Graphic Intervention - Kayannie Denigan at Lake Burley Griffin foreshore
The popular DESIGN Canberra graphic intervention project has transformed our city every November. In 2020, the program will be bigger than ever with three new installations across Canberra.
This year, Luritja artist, Kayannie Denigan, will transform the shores of Lake Burley Griffin with her large scale graphic intervention ‘My Country’.
“As I flew over the land of my ancestors I was struck by the beauty of the harsh desert. It was the first time I had been back to Central Australia since I was a child and in hindsight, my last time on a plane for some time. Peering out the plane window, the delineation of the shrubs, grasses, rocks and sand dunes was stark and stunning.
Upon returning home I set out to incorporate these separate elements in my art, inspired by my Nanna’s country in Central Australia and my upbringing on Cape York. Through Canberra’s lockdown and ‘new normal’ I was occupied by the delineation of these elements in my work on canvas and in digital formats. I was determined to find a way to show these elements are connected—all part Australia’s beauty—but also separate, beautiful elements on their own.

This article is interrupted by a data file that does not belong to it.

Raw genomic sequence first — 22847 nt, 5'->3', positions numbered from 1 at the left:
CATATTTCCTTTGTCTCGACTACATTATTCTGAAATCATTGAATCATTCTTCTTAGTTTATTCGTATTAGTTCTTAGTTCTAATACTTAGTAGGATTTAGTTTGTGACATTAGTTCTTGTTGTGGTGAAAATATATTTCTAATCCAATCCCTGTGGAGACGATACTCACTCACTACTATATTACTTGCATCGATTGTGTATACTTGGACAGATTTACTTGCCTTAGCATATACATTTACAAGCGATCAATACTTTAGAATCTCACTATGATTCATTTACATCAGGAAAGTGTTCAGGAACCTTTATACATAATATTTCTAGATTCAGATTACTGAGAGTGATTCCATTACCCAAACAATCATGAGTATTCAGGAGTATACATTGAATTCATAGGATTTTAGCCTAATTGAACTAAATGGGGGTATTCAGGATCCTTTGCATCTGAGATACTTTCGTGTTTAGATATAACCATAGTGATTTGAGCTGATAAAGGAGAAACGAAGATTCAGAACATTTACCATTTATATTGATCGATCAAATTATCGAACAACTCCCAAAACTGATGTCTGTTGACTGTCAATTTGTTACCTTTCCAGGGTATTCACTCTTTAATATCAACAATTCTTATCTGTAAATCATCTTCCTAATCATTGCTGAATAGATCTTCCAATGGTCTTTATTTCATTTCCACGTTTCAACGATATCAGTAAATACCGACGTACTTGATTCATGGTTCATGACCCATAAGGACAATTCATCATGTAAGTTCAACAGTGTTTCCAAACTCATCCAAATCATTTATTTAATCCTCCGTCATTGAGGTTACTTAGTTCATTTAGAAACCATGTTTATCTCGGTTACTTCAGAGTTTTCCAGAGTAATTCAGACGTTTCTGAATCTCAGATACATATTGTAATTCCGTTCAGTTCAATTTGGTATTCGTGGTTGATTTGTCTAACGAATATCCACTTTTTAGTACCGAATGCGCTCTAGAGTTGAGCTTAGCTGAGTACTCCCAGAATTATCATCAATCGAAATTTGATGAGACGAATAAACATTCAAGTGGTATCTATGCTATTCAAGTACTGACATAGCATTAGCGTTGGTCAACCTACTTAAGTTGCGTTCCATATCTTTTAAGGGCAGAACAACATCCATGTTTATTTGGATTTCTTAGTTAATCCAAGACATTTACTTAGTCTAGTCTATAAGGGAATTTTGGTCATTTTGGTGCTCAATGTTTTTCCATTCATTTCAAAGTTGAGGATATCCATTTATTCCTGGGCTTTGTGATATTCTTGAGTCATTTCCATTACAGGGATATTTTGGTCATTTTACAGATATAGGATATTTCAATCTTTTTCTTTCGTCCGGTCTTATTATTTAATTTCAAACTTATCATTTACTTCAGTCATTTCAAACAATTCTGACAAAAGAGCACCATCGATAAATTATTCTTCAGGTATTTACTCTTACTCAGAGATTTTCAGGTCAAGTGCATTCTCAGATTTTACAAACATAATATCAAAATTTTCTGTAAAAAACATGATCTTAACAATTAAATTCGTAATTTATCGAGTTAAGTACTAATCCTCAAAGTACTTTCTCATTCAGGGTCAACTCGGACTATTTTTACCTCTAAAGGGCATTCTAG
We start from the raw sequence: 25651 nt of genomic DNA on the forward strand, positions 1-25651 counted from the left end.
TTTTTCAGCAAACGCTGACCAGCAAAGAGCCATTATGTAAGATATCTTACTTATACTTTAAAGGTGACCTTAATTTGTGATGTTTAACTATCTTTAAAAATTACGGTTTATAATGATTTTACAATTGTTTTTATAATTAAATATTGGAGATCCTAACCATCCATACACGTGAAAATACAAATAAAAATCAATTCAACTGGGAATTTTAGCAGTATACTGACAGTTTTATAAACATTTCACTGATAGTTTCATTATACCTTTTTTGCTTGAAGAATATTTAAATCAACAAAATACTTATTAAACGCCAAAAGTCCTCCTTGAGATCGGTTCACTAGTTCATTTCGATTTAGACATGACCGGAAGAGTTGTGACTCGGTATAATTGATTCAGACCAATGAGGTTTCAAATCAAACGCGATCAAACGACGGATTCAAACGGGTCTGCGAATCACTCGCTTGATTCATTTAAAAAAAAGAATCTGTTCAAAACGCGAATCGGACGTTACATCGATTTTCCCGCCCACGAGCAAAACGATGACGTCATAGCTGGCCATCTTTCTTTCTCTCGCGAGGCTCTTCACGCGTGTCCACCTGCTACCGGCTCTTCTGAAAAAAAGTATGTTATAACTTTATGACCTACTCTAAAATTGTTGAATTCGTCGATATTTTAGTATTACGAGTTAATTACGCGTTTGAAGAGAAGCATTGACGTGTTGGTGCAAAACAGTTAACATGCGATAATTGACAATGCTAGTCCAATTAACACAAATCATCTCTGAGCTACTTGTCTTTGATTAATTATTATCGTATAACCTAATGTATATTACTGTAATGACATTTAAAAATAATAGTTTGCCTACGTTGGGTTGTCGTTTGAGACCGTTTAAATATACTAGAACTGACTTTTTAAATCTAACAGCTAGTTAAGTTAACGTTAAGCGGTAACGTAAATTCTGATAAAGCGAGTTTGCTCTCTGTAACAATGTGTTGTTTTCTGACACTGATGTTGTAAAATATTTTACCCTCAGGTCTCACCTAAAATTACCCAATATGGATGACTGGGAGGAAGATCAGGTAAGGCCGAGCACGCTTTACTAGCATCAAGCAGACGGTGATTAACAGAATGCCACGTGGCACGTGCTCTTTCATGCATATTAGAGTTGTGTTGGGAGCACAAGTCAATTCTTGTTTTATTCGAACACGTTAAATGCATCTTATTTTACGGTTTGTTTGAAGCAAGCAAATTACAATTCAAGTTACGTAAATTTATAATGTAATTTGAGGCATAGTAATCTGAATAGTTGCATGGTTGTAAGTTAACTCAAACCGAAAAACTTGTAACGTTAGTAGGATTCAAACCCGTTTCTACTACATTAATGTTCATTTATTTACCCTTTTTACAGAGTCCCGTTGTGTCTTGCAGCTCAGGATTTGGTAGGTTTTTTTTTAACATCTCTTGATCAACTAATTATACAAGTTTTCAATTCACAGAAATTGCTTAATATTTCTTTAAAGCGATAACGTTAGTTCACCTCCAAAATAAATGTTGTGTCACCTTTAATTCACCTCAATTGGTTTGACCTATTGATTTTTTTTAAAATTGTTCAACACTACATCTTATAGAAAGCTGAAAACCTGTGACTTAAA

This piece brings the individual beauty of scrub, water bodies, boulders and hills across my country to my new home in Canberra.”
This graphic intervention will be presented on Ngunnawal Country in front of the new CCAS Gallery in the Commonwealth Place Precinct.
Kayannie (pronounced Kai-arnie) Denigan is a Luritja artist. She grew up in the remote Cape York community of Hope Vale and has strong connections the community and its peoples. She is recognised as part of the Bagarrmuguwarra and Kuku Yalanji nations and as a Traditional Owner of that country. Kayannie has connections to Iltjitjari and Unturu in Central Australia through her grandmother and great-grandmother respectively and to Buru, Starke and Yuku Budhuwigu on Cape York, through her step-father’s family.
Kayannie’s works predominantly in acrylic on canvas and her painting style was passed down to her from her grandmothers and utilises the iconic dots of Central Desert art. Her art combines the desert way with the colours and stories of the Bagarrmuguwarra and Kuku Yalanji people of Far North Queensland. She is able to merge the contrasting styles of her heritage and upbringing to create her own unique style. Kayannie has also worked in copper, brass and silver to create contemporary jewellery and items that reflect and enhance her practice.